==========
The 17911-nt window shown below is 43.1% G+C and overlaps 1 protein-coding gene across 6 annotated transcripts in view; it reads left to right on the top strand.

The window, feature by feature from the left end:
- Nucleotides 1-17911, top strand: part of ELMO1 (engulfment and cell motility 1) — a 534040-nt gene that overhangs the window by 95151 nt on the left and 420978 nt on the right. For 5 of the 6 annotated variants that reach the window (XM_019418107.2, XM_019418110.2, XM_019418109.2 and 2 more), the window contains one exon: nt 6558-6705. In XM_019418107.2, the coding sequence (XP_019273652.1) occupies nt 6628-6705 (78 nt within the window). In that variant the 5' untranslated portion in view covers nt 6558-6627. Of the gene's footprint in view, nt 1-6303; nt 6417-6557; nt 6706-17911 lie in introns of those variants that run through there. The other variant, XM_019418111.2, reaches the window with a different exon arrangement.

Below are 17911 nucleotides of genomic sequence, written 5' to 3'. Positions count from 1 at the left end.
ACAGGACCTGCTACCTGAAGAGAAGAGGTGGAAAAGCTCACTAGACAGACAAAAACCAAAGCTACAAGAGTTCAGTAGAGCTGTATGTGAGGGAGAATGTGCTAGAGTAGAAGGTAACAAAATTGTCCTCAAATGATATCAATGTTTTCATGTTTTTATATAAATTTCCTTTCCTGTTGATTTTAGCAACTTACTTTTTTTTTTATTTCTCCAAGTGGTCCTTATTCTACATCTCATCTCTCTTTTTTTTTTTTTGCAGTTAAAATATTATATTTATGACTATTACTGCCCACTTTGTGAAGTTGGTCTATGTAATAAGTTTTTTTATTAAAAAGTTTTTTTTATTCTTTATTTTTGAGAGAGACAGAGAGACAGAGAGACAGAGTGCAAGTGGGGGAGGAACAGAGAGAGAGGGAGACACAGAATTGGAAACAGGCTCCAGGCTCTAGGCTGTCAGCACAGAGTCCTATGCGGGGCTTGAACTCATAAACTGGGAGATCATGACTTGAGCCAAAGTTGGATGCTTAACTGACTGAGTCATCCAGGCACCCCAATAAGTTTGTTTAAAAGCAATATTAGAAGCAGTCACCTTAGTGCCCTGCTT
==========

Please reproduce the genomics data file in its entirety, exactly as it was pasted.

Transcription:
The 17911-nt window shown below is 43.1% G+C and overlaps 1 protein-coding gene across 6 annotated transcripts in view; it reads left to right on the top strand.

The window, feature by feature from the left end:
- Nucleotides 1-17911, top strand: part of ELMO1 (engulfment and cell motility 1) — a 534040-nt gene that overhangs the window by 95151 nt on the left and 420978 nt on the right. For 5 of the 6 annotated variants that reach the window (XM_019418107.2, XM_019418110.2, XM_019418109.2 and 2 more), the window contains one exon: nt 6558-6705. In XM_019418107.2, the coding sequence (XP_019273652.1) occupies nt 6628-6705 (78 nt within the window). In that variant the 5' untranslated portion in view covers nt 6558-6627. Of the gene's footprint in view, nt 1-6303; nt 6417-6557; nt 6706-17911 lie in introns of those variants that run through there. The other variant, XM_019418111.2, reaches the window with a different exon arrangement.

Below are 17911 nucleotides of genomic sequence, written 5' to 3'. Positions count from 1 at the left end.
ACAGGACCTGCTACCTGAAGAGAAGAGGTGGAAAAGCTCACTAGACAGACAAAAACCAAAGCTACAAGAGTTCAGTAGAGCTGTATGTGAGGGAGAATGTGCTAGAGTAGAAGGTAACAAAATTGTCCTCAAATGATATCAATGTTTTCATGTTTTTATATAAATTTCCTTTCCTGTTGATTTTAGCAACTTACTTTTTTTTTTATTTCTCCAAGTGGTCCTTATTCTACATCTCATCTCTCTTTTTTTTTTTTTGCAGTTAAAATATTATATTTATGACTATTACTGCCCACTTTGTGAAGTTGGTCTATGTAATAAGTTTTTTTATTAAAAAGTTTTTTTTATTCTTTATTTTTGAGAGAGACAGAGAGACAGAGAGACAGAGTGCAAGTGGGGGAGGAACAGAGAGAGAGGGAGACACAGAATTGGAAACAGGCTCCAGGCTCTAGGCTGTCAGCACAGAGTCCTATGCGGGGCTTGAACTCATAAACTGGGAGATCATGACTTGAGCCAAAGTTGGATGCTTAACTGACTGAGTCATCCAGGCACCCCAATAAGTTTGTTTAAAAGCAATATTAGAAGCAGTCACCTTAGTGCCCTGCTT